If one sees that Unix / DG/UX is the direct precursor of Next (and hence OSX) and of Linux and all Android "open" operating systems .... then in some real sense the MicroNova system lives on (at least as a tag library) and now triumphs over the Kildahl-inspired and Gates marketed PC-Dos which still hobbles on within the whole Microsoft series of operating systems.

  • /* So are you telling me that if Rossi or someone really had a tabletop device that could produce 10kW (at boiling water temperature, 100 degrees C) for six months on a thimble-full of inexpensive fuel with no radiation, that nobody would market it and nobody would buy it? */


    It would, but as you can see, even the inventors of this technology don't hurry very much with its commercialization from various reasons (primarily because it's still too easy to embrace & extend this technology in its primitive state of development). And I don't even talk about legal and political threats connected with potential risks and abuse of cold fusion technology. My problem therefore rather is with ignorant attitude of mainstream science, which isn't expected to commercialize anything.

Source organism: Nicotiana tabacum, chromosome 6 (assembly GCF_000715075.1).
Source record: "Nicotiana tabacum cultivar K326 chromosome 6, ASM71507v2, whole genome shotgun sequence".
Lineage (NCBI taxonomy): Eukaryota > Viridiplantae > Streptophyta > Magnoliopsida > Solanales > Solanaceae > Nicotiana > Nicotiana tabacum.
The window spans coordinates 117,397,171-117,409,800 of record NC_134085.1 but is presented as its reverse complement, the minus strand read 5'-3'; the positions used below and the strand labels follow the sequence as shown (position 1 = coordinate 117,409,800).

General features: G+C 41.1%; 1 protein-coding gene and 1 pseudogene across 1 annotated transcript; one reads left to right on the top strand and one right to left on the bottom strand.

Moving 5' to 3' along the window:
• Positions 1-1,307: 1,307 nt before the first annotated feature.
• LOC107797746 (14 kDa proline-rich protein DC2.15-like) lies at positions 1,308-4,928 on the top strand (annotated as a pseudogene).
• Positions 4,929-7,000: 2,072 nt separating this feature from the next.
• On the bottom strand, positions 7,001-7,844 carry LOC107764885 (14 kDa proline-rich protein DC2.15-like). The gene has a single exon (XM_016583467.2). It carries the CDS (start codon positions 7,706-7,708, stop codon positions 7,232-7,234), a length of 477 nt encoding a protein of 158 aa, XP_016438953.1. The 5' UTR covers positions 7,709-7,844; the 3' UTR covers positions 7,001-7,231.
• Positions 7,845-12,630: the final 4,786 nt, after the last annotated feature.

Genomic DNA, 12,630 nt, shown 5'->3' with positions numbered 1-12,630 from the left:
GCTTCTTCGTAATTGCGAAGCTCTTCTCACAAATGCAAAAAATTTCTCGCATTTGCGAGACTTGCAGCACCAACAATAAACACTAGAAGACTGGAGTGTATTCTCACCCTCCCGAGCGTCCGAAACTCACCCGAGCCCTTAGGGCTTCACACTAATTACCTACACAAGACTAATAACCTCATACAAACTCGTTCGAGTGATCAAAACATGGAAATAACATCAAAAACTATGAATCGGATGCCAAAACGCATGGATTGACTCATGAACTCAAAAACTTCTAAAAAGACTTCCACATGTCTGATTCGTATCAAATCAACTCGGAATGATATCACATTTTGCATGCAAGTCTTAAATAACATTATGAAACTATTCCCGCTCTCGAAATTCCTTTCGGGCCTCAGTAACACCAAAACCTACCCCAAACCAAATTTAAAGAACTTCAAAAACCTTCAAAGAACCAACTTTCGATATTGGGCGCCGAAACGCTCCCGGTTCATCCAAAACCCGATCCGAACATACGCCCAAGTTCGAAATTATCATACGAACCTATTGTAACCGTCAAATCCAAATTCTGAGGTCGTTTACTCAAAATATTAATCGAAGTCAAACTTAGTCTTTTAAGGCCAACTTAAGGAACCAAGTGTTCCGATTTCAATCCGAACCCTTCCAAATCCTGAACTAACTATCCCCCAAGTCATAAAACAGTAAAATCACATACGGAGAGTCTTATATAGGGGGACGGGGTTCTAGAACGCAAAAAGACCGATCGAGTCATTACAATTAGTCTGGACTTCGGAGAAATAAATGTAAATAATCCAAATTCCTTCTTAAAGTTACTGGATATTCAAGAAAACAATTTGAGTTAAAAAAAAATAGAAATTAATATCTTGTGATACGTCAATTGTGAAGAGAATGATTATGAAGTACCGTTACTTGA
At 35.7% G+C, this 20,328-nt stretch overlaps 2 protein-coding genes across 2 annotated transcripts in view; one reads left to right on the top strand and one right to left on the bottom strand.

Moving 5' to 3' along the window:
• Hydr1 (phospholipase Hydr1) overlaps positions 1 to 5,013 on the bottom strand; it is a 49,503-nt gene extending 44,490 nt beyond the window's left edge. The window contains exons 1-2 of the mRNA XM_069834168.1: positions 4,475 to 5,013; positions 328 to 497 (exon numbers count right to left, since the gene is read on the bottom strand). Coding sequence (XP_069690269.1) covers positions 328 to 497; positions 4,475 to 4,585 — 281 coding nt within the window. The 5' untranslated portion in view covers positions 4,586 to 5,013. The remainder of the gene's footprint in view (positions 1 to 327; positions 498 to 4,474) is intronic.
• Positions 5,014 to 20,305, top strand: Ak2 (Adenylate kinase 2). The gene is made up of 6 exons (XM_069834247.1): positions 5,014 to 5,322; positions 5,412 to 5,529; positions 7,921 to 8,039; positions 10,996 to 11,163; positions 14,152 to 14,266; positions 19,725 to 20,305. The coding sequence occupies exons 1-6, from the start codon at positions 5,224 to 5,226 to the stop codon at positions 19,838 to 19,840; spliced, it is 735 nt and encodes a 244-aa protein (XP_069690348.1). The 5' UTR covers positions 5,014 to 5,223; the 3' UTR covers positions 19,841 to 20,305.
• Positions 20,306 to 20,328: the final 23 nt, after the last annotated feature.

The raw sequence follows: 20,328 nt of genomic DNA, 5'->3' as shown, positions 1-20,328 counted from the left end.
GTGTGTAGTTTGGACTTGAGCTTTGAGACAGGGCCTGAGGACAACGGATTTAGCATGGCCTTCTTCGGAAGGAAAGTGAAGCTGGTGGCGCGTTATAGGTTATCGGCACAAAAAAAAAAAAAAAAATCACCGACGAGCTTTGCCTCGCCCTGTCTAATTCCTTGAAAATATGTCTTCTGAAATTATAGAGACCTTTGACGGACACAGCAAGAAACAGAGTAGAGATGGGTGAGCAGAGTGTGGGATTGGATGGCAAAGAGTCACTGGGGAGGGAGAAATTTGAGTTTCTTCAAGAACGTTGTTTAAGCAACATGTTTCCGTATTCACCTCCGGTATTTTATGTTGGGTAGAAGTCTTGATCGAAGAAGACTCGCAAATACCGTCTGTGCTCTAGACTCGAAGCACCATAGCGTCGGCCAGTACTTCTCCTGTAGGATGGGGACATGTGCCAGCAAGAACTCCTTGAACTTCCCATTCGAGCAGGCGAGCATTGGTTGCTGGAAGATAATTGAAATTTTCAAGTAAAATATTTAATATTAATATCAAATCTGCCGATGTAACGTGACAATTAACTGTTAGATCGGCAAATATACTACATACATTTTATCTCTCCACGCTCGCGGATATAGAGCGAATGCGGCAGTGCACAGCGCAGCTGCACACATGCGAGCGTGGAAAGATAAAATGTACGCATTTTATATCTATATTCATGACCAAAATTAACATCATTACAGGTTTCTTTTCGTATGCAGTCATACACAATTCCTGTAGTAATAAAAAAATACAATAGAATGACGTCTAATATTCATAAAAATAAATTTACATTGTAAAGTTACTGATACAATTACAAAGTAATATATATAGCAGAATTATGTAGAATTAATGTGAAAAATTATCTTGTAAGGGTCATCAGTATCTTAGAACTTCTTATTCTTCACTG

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    Other companies did not look at these small cold fusion devices for the same reason you will not look at them. They do not practice the scientific method. They do not believe that replicated experiments are the standard of truth in science. They replace it with some other outlandish arbitrary standard, and they make up irrational excuses to deny reality. You do this, so you should not be surprised that other people also do it. We are living in an unscientific era. You epitomize this.